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Hive swarmed, Connecticut, USA


#1

Hi Friends,

All systems appeared to be go in my first-year hive w/two deeps. Did an inspection with an experienced beekeeper this weekend and he agreed that the hive looked healthy. Plenty of room, plenty of eggs, plenty of stores. But we are in very intense heat wave and I did not offer additional venting.

The bees are 100’ up an eastern white pine. No way to get at them.

Looks like I should have vented the hive.

Darn it!

First photo is yesterday AM. Tree shots are this morning.

Not sure what to do now with my residual girls, especially this late in the season. Suggestions?

Thank you.


#2

That looks like a large amount of bees for that hive. From photo it looks narrow. 8 frame boxes? Lot of bearding for AM. Shading sunny sides of hives might have helped. Leaving top ajar to vent a little. What is left, brood, larva eggs and honey? Regardless there is not much to do without resources from another hive. You could condense in nuc if enough bees to cover frames. Let brood emerge and then store frames protected from bugs for spring. Give brood to someone close by to boost their hive…Retreive your frames later. The comb is valuable so do not let hive beetles, wax moths, or roaches destroy them.


#3

Hi Bubba,
Thanks for the reply. Yes, there are brood, larva eggs, honey left inside, and the gang that decided to stay. The nuc direction is interesting and that may be the way to go. I live in a cold-winter area and that’s the biggest worry. I do also have my experienced beekeeper who keeps hives in NYC, though that is 100 miles away and the only beekeeper I know. Spent the afternoon becoming book-smart about swarms. Just looked again and they are still way up the tree. I’m getting ready to put my drone up to get a few photos.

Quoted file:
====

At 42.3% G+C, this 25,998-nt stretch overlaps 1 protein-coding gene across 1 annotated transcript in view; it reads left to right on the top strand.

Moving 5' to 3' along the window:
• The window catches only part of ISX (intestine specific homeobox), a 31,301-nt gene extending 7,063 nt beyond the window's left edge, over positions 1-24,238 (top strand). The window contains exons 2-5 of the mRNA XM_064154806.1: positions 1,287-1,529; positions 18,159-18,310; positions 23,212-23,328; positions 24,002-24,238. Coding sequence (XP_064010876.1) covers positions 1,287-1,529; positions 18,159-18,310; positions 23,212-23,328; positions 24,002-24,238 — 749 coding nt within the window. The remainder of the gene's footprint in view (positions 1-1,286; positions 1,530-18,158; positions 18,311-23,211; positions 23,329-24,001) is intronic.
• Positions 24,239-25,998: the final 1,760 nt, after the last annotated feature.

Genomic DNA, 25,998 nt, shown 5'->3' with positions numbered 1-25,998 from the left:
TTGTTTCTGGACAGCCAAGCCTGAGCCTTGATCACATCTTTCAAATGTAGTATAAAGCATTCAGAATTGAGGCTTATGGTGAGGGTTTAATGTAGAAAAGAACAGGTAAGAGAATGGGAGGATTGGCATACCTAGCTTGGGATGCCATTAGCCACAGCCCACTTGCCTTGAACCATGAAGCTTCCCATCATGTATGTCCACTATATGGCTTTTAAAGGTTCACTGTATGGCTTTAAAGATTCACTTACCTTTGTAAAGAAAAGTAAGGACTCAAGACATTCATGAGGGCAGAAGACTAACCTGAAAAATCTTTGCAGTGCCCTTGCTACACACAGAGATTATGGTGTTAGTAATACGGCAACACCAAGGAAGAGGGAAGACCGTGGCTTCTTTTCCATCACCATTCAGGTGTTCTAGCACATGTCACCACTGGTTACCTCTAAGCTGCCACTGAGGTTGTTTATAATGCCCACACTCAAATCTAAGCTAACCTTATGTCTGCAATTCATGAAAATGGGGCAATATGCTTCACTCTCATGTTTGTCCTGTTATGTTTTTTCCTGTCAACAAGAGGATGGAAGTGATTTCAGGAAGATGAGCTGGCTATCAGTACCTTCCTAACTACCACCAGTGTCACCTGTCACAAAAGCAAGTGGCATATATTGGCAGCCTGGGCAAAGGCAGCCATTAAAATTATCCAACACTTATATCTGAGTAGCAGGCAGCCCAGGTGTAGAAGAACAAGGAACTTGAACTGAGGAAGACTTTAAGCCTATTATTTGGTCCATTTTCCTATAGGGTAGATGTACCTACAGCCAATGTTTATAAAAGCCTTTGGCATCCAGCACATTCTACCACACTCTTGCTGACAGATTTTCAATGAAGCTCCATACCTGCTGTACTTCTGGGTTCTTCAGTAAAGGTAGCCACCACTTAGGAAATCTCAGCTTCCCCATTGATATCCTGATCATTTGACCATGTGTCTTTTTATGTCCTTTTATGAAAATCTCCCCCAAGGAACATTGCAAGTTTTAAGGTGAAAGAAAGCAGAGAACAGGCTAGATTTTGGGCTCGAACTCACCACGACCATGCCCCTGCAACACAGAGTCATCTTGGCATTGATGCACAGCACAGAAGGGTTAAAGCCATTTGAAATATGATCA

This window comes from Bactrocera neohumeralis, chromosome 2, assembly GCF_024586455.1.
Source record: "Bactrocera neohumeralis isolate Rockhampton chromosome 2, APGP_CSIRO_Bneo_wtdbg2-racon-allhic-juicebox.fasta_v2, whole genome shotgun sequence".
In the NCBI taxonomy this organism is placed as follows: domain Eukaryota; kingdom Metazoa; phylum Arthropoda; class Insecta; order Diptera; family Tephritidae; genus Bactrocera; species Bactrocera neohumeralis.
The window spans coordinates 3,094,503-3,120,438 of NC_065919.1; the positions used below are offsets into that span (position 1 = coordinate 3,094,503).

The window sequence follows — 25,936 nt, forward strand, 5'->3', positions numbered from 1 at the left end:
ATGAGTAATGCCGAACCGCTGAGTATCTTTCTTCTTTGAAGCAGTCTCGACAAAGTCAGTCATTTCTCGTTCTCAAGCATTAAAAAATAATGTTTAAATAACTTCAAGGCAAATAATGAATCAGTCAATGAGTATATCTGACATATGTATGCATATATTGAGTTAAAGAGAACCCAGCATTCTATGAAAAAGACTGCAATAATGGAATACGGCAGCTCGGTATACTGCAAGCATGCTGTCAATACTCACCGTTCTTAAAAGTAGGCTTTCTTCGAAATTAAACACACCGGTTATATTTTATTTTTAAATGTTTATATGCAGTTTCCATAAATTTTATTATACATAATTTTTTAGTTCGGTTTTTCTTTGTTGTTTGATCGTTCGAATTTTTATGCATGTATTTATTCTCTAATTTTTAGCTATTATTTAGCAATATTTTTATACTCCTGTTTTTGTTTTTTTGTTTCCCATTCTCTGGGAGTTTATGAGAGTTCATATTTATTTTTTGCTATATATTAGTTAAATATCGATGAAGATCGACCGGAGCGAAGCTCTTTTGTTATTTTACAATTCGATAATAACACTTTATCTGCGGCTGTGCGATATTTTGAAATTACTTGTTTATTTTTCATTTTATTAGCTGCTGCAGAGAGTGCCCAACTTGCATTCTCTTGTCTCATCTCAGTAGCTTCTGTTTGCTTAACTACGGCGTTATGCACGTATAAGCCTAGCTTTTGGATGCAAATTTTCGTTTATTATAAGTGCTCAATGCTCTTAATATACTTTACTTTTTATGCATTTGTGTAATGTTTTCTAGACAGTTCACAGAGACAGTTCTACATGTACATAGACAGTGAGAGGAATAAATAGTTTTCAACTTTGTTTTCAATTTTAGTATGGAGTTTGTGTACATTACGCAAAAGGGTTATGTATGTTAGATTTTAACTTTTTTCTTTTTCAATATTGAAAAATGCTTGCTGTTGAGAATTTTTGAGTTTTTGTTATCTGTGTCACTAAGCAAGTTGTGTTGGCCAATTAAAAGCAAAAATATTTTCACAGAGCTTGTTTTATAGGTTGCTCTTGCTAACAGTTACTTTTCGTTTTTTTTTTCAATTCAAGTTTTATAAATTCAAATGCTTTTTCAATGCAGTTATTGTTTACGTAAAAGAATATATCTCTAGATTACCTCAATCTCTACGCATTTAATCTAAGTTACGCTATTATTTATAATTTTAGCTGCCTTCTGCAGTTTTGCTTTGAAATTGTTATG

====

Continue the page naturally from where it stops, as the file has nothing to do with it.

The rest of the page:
Darn.
Thanks again!!


#4

Photo from midday when I pulled the feeder to get more ventilation in there. Standard inner and outer cover now in place, w/outer cover tilted a bit.


#5

Drone (multirotor UAS, not the boy bee drone) shot (altitude 97 feet):


#6

Consider you may get secondary swarms from the hive and read up about doing splits for swarm prevention Harry. 97 feet up is a bit far for a step ladder :thinking:


#7

You could try a swarm lure, to get the swarm back into a box e.g. swarm commander.


#8

Thanks, Peter. I have been reading, and am now aware of the secondary cast swarm. [adds to worries].


#9

Hello Faroe,
I watched the swarm leave their first-day settlement in the tall pine this morning. The scouts must have found a new home. It was quite a thing to see, and the silence afterward was a bit heartbreaking. They are now fully gone and likely in the state forestland that surrounds our property.


#10

It looked like a massive swarm. Interesting you could hear them so far away up the tree.


#11

Well I guess I can grow bees, I just can’t keep them home!


#12

They normally do not go that far to set up new hive.Perhaps you will catch one of their swarms next year if they survive the winter. If you have spare time bee lining is fun. You can find wild hives that way. Might find that swarm. Many videos on how to do it. Here is a short one. https://youtu.be/Bqjy4AUQtI4


#13

Thanks, Bubba!

Here is an image of the hive activity this morning.
Thanks again,
Harry